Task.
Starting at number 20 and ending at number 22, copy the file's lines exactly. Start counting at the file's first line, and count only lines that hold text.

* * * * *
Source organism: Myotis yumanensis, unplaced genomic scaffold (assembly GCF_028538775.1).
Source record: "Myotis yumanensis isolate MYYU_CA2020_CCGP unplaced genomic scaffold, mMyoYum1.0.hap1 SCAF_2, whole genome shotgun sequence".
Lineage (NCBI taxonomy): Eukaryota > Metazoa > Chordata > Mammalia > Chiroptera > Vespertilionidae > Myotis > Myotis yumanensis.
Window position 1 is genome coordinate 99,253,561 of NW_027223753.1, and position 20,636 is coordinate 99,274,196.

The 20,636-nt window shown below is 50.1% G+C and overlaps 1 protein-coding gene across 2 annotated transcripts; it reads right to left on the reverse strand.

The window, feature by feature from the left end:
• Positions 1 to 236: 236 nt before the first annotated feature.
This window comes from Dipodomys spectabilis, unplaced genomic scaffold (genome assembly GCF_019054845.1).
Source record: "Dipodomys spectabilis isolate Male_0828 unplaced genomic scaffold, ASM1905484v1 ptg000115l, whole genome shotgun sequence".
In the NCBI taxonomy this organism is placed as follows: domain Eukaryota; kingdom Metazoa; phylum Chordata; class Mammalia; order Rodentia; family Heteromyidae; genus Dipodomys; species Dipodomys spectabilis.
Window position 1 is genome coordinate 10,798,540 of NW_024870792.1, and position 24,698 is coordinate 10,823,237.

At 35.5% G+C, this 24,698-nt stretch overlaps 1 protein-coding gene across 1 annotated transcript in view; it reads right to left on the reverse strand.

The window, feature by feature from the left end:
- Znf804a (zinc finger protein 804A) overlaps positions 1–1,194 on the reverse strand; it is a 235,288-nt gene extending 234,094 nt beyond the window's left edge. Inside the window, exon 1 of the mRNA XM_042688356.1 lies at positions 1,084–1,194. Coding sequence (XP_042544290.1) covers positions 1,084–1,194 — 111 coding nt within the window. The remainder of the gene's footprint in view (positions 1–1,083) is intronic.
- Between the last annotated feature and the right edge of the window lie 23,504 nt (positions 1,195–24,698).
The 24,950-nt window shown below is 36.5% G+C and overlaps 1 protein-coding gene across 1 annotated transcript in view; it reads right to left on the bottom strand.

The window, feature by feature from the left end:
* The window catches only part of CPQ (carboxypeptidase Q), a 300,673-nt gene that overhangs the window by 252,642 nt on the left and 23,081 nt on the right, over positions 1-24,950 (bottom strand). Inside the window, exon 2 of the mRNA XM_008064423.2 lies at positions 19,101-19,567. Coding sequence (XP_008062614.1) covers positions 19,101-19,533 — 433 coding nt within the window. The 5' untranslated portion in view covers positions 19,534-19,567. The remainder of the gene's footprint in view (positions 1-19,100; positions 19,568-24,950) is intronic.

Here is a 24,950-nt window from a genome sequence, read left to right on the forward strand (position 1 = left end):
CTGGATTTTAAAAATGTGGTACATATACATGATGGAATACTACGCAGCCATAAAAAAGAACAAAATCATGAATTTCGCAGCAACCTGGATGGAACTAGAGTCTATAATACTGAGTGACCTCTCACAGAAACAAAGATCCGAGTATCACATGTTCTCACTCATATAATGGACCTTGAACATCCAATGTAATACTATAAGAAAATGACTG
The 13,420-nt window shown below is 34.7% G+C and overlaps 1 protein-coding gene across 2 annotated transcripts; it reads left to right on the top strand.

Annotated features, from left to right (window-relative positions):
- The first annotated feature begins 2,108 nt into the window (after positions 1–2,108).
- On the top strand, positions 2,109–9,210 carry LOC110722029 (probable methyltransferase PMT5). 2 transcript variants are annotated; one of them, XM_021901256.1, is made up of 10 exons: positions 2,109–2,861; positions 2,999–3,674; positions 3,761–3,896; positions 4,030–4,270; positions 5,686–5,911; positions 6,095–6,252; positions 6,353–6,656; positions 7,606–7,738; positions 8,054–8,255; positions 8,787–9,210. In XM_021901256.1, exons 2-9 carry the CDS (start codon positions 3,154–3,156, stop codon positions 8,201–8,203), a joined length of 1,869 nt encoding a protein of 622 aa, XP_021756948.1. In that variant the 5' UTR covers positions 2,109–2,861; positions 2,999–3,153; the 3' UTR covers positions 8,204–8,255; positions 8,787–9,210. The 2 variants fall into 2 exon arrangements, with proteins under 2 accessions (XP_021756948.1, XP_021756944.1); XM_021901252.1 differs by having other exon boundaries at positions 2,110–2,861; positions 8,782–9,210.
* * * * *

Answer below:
CTGGATTTTAAAAATGTGGTACATATACATGATGGAATACTACGCAGCCATAAAAAAGAACAAAATCATGAATTTCGCAGCAACCTGGATGGAACTAGAGTCTATAATACTGAGTGACCTCTCACAGAAACAAAGATCCGAGTATCACATGTTCTCACTCATATAATGGACCTTGAACATCCAATGTAATACTATAAGAAAATGACTG
The 13,420-nt window shown below is 34.7% G+C and overlaps 1 protein-coding gene across 2 annotated transcripts; it reads left to right on the top strand.

Annotated features, from left to right (window-relative positions):